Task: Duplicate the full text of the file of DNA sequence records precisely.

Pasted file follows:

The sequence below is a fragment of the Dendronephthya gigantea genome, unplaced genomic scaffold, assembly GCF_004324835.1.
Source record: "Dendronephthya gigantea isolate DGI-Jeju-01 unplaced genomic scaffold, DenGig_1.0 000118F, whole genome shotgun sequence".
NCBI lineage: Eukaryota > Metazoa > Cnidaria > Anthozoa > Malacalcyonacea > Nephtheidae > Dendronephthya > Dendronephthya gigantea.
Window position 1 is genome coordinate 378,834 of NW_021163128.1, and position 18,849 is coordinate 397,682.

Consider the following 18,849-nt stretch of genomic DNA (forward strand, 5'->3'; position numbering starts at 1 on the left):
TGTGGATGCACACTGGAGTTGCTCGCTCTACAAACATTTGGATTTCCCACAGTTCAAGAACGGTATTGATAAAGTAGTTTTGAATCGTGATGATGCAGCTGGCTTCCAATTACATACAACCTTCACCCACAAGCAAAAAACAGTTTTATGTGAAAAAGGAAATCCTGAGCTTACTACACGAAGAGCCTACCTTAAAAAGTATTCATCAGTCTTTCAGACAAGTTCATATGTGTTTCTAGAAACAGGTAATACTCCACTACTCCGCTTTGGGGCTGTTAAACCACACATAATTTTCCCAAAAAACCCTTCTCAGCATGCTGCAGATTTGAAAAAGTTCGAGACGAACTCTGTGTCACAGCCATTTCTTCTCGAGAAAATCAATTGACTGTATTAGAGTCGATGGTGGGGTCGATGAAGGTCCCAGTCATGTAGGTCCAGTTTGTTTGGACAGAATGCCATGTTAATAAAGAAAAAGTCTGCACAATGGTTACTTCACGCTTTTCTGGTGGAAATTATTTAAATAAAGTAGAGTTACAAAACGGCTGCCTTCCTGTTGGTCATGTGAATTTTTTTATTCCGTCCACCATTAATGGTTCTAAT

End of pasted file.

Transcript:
The sequence below is a fragment of the Dendronephthya gigantea genome, unplaced genomic scaffold, assembly GCF_004324835.1.
Source record: "Dendronephthya gigantea isolate DGI-Jeju-01 unplaced genomic scaffold, DenGig_1.0 000118F, whole genome shotgun sequence".
NCBI lineage: Eukaryota > Metazoa > Cnidaria > Anthozoa > Malacalcyonacea > Nephtheidae > Dendronephthya > Dendronephthya gigantea.
Window position 1 is genome coordinate 378,834 of NW_021163128.1, and position 18,849 is coordinate 397,682.

Consider the following 18,849-nt stretch of genomic DNA (forward strand, 5'->3'; position numbering starts at 1 on the left):
TGTGGATGCACACTGGAGTTGCTCGCTCTACAAACATTTGGATTTCCCACAGTTCAAGAACGGTATTGATAAAGTAGTTTTGAATCGTGATGATGCAGCTGGCTTCCAATTACATACAACCTTCACCCACAAGCAAAAAACAGTTTTATGTGAAAAAGGAAATCCTGAGCTTACTACACGAAGAGCCTACCTTAAAAAGTATTCATCAGTCTTTCAGACAAGTTCATATGTGTTTCTAGAAACAGGTAATACTCCACTACTCCGCTTTGGGGCTGTTAAACCACACATAATTTTCCCAAAAAACCCTTCTCAGCATGCTGCAGATTTGAAAAAGTTCGAGACGAACTCTGTGTCACAGCCATTTCTTCTCGAGAAAATCAATTGACTGTATTAGAGTCGATGGTGGGGTCGATGAAGGTCCCAGTCATGTAGGTCCAGTTTGTTTGGACAGAATGCCATGTTAATAAAGAAAAAGTCTGCACAATGGTTACTTCACGCTTTTCTGGTGGAAATTATTTAAATAAAGTAGAGTTACAAAACGGCTGCCTTCCTGTTGGTCATGTGAATTTTTTTATTCCGTCCACCATTAATGGTTCTAAT